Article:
United States District Court, S.D. Florida
OPINION ORDER ON MOTION TO DROP PARTY FOR
N. Scola, Jr. United States District Judge
matter is before the Court upon Counter-Defendant Erik
Dreke's (“Dreke”) motion to drop party for
misjoinder or in the alternative, motion to dismiss count
five of the counterclaim. (the “Motion, ” ECF No.
10.) filed by Defendant/Counter-Plaintiff Empire Office, Inc.
(“Empire”) (ECF Nos. 6, 10). Having considered
the parties' submissions and the applicable law, the
Court grants the Motion (ECF No.
action arises from a contract dispute relating to a
construction project in Miami (the “Project”).
Defendant/Counter-Plaintiff Empire Office, Inc.
(“Empire”) is a subcontractor on the Project and
entered into a sub-subcontract with
Plaintiff/Counter-Defendant General Property Construction
Company (“GPCC”). (ECF No. 1-4 at ¶¶ 7,
after the parties entered that agreement, GPCC sued Empire in
Florida state court for breach of contract. (Id.)
Empire removed the action to this Court based on federal
diversity jurisdiction. (ECF No. 1.) Once in federal court,
Empire answered the complaint and filed five counterclaims
against GPCC and Dreke, as a “joined party under Rule
19(a).” (ECF No. 6.) Dreke was not an original party to
this action. Empire brought three counterclaims only against
GPCC: two counts for breach of contract and one count for
negligence. (Id.) As for Dreke, Empire sued him for
fraud in the inducement and negligence. GPCC was not a party
to either of the claims brought against Dreke.
then filed the Motion, arguing that he is improperly joined
as a party to this action. (ECF No. 10.) Specifically, Dreke
argues that Fed.R.Civ.P. 13(h) does not authorize a defendant
to assert a counterclaim solely against a third-party. Empire
filed a response brief in opposition, to which Dreke replied.
(ECF Nos. 16, 17.)
Rules of Civil Procedure 13 and 14 govern the claims a
defendant may make in a civil action. Fed.R.Civ.P. 13, 14.
Those rules do not permit a defendant to counterclaim
“solely against persons who are not already parties to
the original action.” Charles Wright, Arthur Miller,
& Mary Kane, Federal Practice & Procedure § 1435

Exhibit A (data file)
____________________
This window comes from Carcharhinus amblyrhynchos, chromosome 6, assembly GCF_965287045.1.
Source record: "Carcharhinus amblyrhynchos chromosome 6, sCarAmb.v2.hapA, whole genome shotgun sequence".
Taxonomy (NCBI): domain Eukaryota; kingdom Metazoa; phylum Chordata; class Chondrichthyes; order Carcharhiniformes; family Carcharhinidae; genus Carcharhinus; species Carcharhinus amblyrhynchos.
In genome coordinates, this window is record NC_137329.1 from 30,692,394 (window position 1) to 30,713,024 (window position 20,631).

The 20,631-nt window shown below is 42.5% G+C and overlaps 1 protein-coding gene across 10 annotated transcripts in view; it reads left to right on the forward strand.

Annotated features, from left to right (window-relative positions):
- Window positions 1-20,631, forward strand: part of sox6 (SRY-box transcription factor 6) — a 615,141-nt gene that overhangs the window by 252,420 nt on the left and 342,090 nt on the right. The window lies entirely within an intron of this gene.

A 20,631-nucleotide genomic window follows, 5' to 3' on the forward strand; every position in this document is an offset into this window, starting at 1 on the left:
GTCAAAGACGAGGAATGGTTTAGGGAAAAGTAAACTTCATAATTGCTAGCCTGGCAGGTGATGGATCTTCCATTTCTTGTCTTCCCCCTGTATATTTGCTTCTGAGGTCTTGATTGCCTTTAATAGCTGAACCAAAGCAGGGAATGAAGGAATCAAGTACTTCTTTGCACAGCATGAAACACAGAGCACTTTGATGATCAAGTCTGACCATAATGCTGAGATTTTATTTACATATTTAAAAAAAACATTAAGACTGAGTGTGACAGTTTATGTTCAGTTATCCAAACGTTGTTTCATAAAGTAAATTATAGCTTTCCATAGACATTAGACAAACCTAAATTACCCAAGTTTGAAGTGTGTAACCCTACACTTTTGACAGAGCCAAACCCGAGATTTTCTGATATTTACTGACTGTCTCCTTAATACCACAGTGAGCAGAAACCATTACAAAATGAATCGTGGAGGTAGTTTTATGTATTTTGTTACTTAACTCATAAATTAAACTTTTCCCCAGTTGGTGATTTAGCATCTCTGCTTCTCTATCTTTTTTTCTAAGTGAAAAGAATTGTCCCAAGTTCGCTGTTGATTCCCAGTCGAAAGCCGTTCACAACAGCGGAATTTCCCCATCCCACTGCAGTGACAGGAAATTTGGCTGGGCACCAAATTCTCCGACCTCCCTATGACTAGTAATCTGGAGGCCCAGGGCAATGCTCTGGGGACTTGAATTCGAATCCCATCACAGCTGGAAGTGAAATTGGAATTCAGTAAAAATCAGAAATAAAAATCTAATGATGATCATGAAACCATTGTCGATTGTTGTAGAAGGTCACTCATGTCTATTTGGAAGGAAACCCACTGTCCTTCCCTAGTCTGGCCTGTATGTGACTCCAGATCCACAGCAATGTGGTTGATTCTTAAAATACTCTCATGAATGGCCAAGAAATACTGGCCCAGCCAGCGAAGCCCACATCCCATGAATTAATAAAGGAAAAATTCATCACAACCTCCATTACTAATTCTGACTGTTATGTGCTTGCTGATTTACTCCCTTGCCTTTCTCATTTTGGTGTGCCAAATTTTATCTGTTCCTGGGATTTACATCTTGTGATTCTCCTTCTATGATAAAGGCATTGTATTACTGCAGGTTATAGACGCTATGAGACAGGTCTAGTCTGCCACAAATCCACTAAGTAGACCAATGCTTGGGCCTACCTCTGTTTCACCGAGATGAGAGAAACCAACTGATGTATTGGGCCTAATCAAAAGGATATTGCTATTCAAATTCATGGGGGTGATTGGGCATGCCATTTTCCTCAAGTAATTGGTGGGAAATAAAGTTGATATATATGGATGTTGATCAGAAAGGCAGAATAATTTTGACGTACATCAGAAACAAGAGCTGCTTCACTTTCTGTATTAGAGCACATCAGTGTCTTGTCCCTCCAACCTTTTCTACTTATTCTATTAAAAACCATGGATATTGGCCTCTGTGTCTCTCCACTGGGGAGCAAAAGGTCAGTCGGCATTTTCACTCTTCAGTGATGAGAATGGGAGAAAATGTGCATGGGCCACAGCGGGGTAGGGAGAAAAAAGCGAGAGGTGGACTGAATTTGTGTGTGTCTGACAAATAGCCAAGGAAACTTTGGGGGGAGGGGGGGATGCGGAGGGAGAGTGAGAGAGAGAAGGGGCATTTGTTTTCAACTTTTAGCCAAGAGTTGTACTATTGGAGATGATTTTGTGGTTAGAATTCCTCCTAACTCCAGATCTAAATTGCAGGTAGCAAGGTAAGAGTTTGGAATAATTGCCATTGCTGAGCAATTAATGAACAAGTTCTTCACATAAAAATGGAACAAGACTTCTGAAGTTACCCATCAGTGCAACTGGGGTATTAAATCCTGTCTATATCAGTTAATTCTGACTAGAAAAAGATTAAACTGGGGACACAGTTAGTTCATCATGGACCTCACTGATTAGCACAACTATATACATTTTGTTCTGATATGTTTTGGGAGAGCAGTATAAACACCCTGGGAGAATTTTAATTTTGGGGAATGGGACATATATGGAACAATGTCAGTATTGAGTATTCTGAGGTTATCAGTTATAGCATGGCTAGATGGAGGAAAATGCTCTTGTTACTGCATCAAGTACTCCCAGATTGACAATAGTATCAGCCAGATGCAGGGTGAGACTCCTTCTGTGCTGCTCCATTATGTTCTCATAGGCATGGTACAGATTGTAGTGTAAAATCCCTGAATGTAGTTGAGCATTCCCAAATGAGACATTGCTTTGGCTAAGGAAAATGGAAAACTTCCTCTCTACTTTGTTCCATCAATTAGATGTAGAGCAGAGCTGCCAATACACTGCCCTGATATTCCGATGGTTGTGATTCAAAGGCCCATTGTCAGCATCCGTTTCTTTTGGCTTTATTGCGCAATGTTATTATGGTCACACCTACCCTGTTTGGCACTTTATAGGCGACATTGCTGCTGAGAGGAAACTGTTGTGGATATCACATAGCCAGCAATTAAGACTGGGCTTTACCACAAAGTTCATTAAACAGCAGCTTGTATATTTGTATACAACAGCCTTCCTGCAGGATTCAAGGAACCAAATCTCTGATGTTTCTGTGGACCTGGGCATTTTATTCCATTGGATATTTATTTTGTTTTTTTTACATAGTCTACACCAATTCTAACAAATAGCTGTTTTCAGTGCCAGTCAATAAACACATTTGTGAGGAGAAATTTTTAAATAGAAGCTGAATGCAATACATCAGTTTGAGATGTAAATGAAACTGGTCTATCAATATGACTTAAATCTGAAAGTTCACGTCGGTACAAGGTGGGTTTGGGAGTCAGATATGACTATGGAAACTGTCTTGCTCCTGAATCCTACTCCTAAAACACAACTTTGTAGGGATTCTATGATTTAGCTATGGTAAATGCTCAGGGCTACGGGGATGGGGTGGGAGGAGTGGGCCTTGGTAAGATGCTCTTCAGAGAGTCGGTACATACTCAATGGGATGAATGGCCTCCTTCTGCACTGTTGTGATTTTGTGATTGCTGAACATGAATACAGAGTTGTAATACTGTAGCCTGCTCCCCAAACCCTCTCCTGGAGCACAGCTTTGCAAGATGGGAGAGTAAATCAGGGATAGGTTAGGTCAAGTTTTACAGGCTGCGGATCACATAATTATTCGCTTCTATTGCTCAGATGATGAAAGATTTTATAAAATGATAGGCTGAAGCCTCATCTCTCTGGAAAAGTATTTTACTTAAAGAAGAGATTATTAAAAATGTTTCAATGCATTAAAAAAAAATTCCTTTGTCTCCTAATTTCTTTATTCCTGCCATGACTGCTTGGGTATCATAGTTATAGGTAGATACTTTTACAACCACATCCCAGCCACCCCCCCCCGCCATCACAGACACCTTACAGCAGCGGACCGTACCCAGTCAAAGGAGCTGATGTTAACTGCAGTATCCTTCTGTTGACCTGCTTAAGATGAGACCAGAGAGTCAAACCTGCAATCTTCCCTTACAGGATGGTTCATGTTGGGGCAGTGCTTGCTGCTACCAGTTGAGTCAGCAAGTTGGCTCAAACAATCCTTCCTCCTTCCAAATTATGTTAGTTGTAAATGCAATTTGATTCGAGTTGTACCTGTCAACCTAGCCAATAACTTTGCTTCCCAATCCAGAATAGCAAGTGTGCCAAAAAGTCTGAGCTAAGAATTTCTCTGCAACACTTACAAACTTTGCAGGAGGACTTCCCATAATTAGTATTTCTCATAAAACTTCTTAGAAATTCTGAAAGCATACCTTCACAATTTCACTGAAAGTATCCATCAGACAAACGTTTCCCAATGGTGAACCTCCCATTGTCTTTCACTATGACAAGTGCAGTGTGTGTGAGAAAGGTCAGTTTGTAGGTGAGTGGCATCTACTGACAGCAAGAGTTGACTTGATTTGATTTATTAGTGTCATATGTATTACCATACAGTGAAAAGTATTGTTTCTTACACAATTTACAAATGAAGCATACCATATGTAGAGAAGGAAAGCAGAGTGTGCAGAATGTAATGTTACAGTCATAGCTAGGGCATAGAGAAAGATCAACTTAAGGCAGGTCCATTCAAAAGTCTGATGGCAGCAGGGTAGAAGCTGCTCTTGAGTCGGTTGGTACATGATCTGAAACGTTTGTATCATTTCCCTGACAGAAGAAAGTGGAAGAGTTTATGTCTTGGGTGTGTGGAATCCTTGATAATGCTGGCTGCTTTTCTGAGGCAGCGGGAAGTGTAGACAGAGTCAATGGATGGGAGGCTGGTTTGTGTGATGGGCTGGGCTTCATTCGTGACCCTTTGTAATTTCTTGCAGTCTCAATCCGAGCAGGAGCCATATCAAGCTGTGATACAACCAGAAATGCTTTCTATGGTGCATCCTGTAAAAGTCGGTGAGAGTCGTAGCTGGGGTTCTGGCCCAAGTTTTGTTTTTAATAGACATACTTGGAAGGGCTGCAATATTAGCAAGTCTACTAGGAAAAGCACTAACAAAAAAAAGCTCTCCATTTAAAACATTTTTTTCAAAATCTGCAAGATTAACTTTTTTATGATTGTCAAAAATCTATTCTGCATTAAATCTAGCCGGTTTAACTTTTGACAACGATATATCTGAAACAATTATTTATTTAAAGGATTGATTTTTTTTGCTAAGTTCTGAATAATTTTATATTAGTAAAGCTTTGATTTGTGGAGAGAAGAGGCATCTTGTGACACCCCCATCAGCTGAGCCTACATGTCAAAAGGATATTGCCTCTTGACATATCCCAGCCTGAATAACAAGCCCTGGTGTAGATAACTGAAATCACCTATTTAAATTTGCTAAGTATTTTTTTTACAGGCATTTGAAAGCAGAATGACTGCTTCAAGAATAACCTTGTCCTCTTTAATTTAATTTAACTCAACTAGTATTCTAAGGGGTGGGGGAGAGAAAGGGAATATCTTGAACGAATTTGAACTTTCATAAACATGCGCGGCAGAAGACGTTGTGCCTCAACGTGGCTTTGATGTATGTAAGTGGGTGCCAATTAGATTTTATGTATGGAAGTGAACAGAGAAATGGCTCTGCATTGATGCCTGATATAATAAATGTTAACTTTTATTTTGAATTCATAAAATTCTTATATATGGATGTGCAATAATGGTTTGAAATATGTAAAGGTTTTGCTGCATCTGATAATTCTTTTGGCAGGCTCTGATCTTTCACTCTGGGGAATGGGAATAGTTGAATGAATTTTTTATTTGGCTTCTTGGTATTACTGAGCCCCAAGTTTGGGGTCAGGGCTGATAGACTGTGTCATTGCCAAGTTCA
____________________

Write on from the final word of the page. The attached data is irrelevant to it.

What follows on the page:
(3d ed. 2010); F.D.I.C. v. Bathgate, 27 F.3d 850,
873-74, n. 13 (3d Cir. 1994); Various Markets, Inc. v.
Chase Manhattan Bank, 908 F.Supp. 459, 471 (E.D. Mich.
1995); AllTech Commc'ns, LLC v. Bros., 601
F.Supp.2d 1255, 1261 n.3 (N.D. Ok. 2008). Indeed, Rule 13(h)
only permits joinder of parties to a counterclaim when the
counterclaim is also asserted against an existing party to
the suit. See AllTech, 601 F.Supp.2d at 1261
(collecting cases and summarizing that the “weight of
authority holds that Rule 13(h) cannot be used to assert a
counterclaim or crossclaim solely against an unnamed
party”); B&D Nutritional Ingredients, Inc. v.
Unique Bio Ingredients, LLC, No. 16-62364, 2017 WL
8751751, *2 (S.D. Fla. Jan 25, 2017) (Cohn, J.) (same and
dismissing claims against improperly joined third-party
counterclaim defendants); CreditMax Holdings, LLC v.
Kass, No. 11-81056, 2012 WL 12854879, **2-3 (S.D. Fla.
July 24, 2012) (Ryskamp, J.) (“Joinder of third parties
under Rule 13(h) is permissible only to adjudicate a
counter-claim or cross-claim against an existing party,
” and granting motion to dismiss third-party
the two nominal counterclaims against Dreke are asserted
solely against Dreke, who was not an original party
to this action. Because Empire does not bring either
of those counterclaims against GPCC, the only other original
party to this suit, Rule 13(h) is not a vehicle for joinder
of Dreke here. As such, the Court grants the
Motion, drops Dreke from this suit and dismisses all
counterclaims brought by Empire against him.
the Court grants the Motion (ECF No.
10), drops Dreke from this suit and dismisses all
counterclaims brought against him by Empire. Dreke's
motion for summary judgment (ECF No. 45) is
denied as moot.